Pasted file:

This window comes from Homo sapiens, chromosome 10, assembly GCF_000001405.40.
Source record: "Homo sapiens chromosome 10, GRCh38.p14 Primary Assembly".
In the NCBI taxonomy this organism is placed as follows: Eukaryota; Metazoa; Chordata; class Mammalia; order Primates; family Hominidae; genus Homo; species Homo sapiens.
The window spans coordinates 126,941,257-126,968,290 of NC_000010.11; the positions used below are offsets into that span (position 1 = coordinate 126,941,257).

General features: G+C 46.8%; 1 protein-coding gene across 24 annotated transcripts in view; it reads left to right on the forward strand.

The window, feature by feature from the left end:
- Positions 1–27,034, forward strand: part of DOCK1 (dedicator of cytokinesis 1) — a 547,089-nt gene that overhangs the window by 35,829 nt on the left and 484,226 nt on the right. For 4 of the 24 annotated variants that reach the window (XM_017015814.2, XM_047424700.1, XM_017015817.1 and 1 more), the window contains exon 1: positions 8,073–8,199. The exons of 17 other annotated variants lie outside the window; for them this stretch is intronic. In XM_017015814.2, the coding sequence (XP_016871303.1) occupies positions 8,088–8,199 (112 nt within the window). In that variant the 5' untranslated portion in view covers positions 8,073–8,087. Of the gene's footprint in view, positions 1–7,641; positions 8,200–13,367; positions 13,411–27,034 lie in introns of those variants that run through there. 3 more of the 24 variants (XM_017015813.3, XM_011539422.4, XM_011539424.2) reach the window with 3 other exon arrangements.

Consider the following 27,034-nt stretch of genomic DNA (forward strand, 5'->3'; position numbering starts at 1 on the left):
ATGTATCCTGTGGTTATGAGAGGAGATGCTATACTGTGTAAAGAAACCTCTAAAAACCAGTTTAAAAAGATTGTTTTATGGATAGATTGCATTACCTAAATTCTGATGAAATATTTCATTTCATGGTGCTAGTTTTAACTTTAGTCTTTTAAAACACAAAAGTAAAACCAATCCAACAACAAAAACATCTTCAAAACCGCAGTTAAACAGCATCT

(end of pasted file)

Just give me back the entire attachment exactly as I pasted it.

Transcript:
This window comes from Homo sapiens, chromosome 10, assembly GCF_000001405.40.
Source record: "Homo sapiens chromosome 10, GRCh38.p14 Primary Assembly".
In the NCBI taxonomy this organism is placed as follows: Eukaryota; Metazoa; Chordata; class Mammalia; order Primates; family Hominidae; genus Homo; species Homo sapiens.
The window spans coordinates 126,941,257-126,968,290 of NC_000010.11; the positions used below are offsets into that span (position 1 = coordinate 126,941,257).

General features: G+C 46.8%; 1 protein-coding gene across 24 annotated transcripts in view; it reads left to right on the forward strand.

The window, feature by feature from the left end:
- Positions 1–27,034, forward strand: part of DOCK1 (dedicator of cytokinesis 1) — a 547,089-nt gene that overhangs the window by 35,829 nt on the left and 484,226 nt on the right. For 4 of the 24 annotated variants that reach the window (XM_017015814.2, XM_047424700.1, XM_017015817.1 and 1 more), the window contains exon 1: positions 8,073–8,199. The exons of 17 other annotated variants lie outside the window; for them this stretch is intronic. In XM_017015814.2, the coding sequence (XP_016871303.1) occupies positions 8,088–8,199 (112 nt within the window). In that variant the 5' untranslated portion in view covers positions 8,073–8,087. Of the gene's footprint in view, positions 1–7,641; positions 8,200–13,367; positions 13,411–27,034 lie in introns of those variants that run through there. 3 more of the 24 variants (XM_017015813.3, XM_011539422.4, XM_011539424.2) reach the window with 3 other exon arrangements.

Consider the following 27,034-nt stretch of genomic DNA (forward strand, 5'->3'; position numbering starts at 1 on the left):
ATGTATCCTGTGGTTATGAGAGGAGATGCTATACTGTGTAAAGAAACCTCTAAAAACCAGTTTAAAAAGATTGTTTTATGGATAGATTGCATTACCTAAATTCTGATGAAATATTTCATTTCATGGTGCTAGTTTTAACTTTAGTCTTTTAAAACACAAAAGTAAAACCAATCCAACAACAAAAACATCTTCAAAACCGCAGTTAAACAGCATCT